That wasn’t intentional. I found myself creating designs that captured something familiar to us, but wouldn’t expect to see in a rug.
Body positivity is another recurring theme in your work, can you speak about your relationship to that subject matter?
Living in a world that puts so much value on how people look, I have disliked and distrusted my body for as long as I can remember. Over the past few years, I have been exploring the various ways that diet culture has, and continues to, harm my mental and physical health. These messages and beliefs about my body go pretty deep and are reinforced daily in media, so I have been intentional about refocusing where my worth and value does come from and surrounding myself with people and media that reminds me of those truths. All bodies are good bodies.
Feeling positive about my body can be a bit of a stretch sometimes, so I’m working on feeling neutral about it and finding gratitude in what my body allows me to do. For example, hugging my friends, riding my motorbike to beautiful places, eating mint chocolate-flavoured ice cream, getting goosebumps when listening to music that moves me, and yes, creating rugs with glorious bums on them.
What role does social media play in your work and how do you navigate it?
I created an Instagram account when I started tufting, mainly because my friends were interested in seeing what I made and some of the process. I often feel hesitant to share my creations because I’m learning as I go and there are lots of imperfections. But I have grown to appreciate that as part of the beauty of the pieces, as well as the process of developing new skills. There’s such a temptation to present only the best parts of ourselves and our lives on social media, but humans, life and handmade rugs all share the experience of being beautifully imperfect.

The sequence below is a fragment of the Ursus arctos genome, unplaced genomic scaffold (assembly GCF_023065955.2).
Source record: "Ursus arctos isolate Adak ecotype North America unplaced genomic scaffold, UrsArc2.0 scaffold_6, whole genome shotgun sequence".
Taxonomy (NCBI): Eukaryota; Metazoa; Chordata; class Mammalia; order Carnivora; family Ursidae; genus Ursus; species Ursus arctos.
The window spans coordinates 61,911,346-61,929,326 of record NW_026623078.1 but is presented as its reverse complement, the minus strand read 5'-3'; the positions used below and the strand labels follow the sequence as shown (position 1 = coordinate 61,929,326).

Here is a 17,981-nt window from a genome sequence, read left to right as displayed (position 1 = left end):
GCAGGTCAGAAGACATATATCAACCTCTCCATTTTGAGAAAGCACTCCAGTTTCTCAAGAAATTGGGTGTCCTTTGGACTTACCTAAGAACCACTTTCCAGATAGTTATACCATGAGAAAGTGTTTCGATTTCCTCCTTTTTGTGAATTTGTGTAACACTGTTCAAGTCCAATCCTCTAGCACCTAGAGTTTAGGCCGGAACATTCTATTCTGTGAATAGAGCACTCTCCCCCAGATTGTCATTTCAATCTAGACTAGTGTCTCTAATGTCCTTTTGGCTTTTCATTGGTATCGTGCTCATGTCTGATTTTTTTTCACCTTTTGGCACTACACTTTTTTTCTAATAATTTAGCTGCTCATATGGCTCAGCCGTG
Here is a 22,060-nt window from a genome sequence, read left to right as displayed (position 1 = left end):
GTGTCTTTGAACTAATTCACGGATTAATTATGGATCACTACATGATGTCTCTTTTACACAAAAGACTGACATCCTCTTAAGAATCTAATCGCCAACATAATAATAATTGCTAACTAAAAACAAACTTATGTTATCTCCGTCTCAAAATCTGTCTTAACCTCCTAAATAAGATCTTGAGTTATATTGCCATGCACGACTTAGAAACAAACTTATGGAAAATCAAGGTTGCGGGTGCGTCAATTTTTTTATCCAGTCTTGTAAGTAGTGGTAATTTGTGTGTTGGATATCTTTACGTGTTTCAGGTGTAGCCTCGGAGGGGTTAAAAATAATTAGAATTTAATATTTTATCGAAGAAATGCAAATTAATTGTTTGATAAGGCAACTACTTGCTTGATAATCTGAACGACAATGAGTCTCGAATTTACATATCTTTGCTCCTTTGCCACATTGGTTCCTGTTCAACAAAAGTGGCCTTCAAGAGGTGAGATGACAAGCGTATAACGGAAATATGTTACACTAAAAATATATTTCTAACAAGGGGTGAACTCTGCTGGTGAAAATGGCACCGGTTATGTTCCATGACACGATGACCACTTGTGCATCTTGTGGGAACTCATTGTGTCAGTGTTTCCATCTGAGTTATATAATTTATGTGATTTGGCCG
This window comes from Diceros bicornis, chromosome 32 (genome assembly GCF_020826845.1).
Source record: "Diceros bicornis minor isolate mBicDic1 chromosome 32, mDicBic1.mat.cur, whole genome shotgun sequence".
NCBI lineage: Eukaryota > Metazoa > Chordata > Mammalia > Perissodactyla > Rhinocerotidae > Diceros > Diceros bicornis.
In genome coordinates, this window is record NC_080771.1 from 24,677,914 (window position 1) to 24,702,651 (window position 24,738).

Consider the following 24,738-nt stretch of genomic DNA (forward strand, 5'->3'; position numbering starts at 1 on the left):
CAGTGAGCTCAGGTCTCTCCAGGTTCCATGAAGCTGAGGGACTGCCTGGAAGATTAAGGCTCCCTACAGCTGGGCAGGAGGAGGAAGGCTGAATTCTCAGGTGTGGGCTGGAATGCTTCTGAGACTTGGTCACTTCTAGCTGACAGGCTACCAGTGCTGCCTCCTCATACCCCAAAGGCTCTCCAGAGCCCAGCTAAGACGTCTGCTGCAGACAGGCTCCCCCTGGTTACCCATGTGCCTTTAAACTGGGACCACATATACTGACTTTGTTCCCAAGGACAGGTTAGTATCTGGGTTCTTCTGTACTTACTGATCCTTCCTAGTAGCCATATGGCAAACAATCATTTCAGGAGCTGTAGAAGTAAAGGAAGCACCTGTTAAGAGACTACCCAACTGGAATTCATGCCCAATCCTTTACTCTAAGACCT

What’s been your favourite creation?
Oh, that’s like asking me to choose a favourite child! I enjoyed creating the rug with four bottoms of various shapes and sizes because it felt like a little celebration of bodies we don’t often see portrayed. Ashley Bloomfield was also a fun one to make.
Your Ashley Bloomfield rug drew a lot of press. What was your reaction to all the attention the auction gathered?
It was quite an unexpected whirlwind. After Trade Me featured the Ashley Bloomfield rug as one of the ‘Cool Listings’, I received a lot of hateful messages, which I hadn’t anticipated. The more positive part of the experience was seeing lots of people enjoying a cultural moment for New Zealand captured in a tufted rug, a medium that many people hadn’t seen before.
What pieces are you dreaming up for the future?
I have lots of ideas bubbling away in my strange little brain. I’m keen to keep experimenting with portraits of people, as well as a series inspired by my all-time favourite movie, The Castle, and I am getting a bigger frame made to experiment with some larger scale pieces soon.
Words by: Caroline Moratti. Photography by: Babiche Martens.